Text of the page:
You are going to read a newspaper article about trees and leaves. Choose the answer (A, B, C or D) which you think fits best according to the text.
As trees across the northern areas of the globe turn gold and crimson, scientists are debating exactly what these colours are for. The scientists do agree on one thing: the colours are for something. That represents a major shift in thinking. For decades, textbooks claimed that autumn colours were just a by-product of dying leaves. ‘I had always assumed that autumn leaves were waste baskets’ said Dr. David Wilkinson, an evolutionary ecologist at Liverpool John Moores University in England. ‘That’s what I was told as a student.’
During spring and summer, leaves get their green cast from chlorophyll, the pigment that plays a major role in capturing sunlight. But the leaves also contain other pigments whose colours are masked during the growing season. In autumn, trees break down their chlorophyll and draw some of the components back into their tissues. Conventional wisdom regards autumn colours as the product of the remaining pigments, which are finally unmasked.
Evolutionary biologists and plant physiologists offer two different explanations for why natural selection has made autumn colours so widespread. Dr. William Hamilton, an evolutionary biologist at Oxford University, proposed that bright autumn leaves contain a message: they warn insects to leave them alone. Dr. Hamilton’s ‘leaf signal’ hypothesis grew out of earlier work he had done on the extravagant plumage of birds. He proposed it served as an advertisement from males to females, indicating they had desirable genes. As females evolved a preference for those displays, males evolved more extravagant feathers as they competed for mates. In the case of trees, Dr. Hamilton proposed that the visual message was sent to insects. In the autumn, aphids and other insects choose trees where they will lay their eggs. When the eggs hatch the next spring, the larvae feed on the tree, often with devastating results. A tree can ward off these pests with poisons. Dr. Hamilton speculated that trees with strong defences might be able to protect themselves even further by letting egg-laying insects know what was in store for their eggs. By producing brilliant autumn colours, the trees advertised their lethality. As insects evolved to avoid the brightest leaves, natural selection favoured trees that could become even brighter.
‘It was a beautiful idea’ said Marco Archetti, a former student of Dr. Hamilton who is now at the University of Fribourg in Switzerland. Dr. Hamilton had Mr. Archetti turn the hypothesis into a mathematical model. The model showed that warning signals could indeed drive the evolution of bright leaves – at least in theory. Another student, Sam Brown, tested the leaf-signal hypothesis against real data about trees and insects. ‘It was a first stab to see what was out there,’ said Dr. Brown, now an evolutionary biologist at the University of Texas.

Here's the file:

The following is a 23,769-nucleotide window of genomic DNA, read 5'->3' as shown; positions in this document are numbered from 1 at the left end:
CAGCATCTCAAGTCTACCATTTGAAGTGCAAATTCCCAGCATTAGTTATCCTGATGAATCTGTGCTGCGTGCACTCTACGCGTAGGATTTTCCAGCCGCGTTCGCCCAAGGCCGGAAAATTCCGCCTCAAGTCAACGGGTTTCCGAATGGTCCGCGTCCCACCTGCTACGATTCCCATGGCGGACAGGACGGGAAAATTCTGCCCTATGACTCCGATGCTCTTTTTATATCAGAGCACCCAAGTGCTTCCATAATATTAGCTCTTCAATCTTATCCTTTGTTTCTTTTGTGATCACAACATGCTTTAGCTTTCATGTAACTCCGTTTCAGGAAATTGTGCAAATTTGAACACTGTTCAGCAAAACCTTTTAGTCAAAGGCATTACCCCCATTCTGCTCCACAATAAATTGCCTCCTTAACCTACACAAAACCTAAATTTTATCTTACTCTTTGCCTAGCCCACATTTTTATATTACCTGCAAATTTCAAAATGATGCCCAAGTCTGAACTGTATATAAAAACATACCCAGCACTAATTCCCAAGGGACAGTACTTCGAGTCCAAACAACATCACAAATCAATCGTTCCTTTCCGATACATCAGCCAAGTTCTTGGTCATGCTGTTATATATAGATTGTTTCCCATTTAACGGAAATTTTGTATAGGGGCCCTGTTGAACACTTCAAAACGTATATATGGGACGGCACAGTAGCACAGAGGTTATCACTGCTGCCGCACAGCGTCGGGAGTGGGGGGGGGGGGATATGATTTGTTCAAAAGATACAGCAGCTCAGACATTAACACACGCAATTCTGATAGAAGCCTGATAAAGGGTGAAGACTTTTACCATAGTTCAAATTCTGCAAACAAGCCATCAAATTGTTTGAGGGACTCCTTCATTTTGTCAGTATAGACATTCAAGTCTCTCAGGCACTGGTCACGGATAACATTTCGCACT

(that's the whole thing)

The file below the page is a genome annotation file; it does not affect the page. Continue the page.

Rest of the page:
The leaf-signal hypothesis has also drawn criticism, most recently from Dr. Wilkinson and Dr. H. Martin Schaefer, an evolutionary biologist at the University of Freiburg in Germany. Dr. Wilkinson and other critics point to a number of details about aphids and trees that do not fit Dr. Hamilton’s hypothesis. Dr. William Hoch, a plant physiologist at the University of Wisconsin, argues that bright leaves appear on trees that have no insects to ward off. ‘If you are up here in the north of Wisconsin, by the time the leaves change, all the insects that feed on foliage are gone’ Dr. Hoch said. In their article, Dr. Schaefer and Dr. Wilkinson argue that a much more plausible explanation for autumn colours can be found in the research of Dr. Hoch and other plant physiologists. Their recent work suggests that autumn colours serve mainly as a sunscreen.
Dr. Hamilton’s former students argue that the leaf-signal hypothesis is still worth investigating. Dr. Brown believes that leaves might be able to protect themselves both from sunlight and from insects. Dr. Brown and Dr. Archetti also argue that supporters of the sunscreen hypothesis have yet to explain why some trees have bright colours and some do not. ‘This is a basic question in evolution that they seem to ignore’ Dr. Archetti said. ‘Idon’t think it’s a huge concern,’ Dr. Hoch replied. ‘There’s natural variation for every characteristic.’
Dr. Hamilton’s students and their critics agree that the debate has been useful, because it has given them a deeper reverence for this time of year. ‘People sometimes say that science makes the world less interesting and awesome by just explaining things away’ Dr. Wilkinson said. ‘But with autumn leaves, the more you know about them, the more amazed you are.’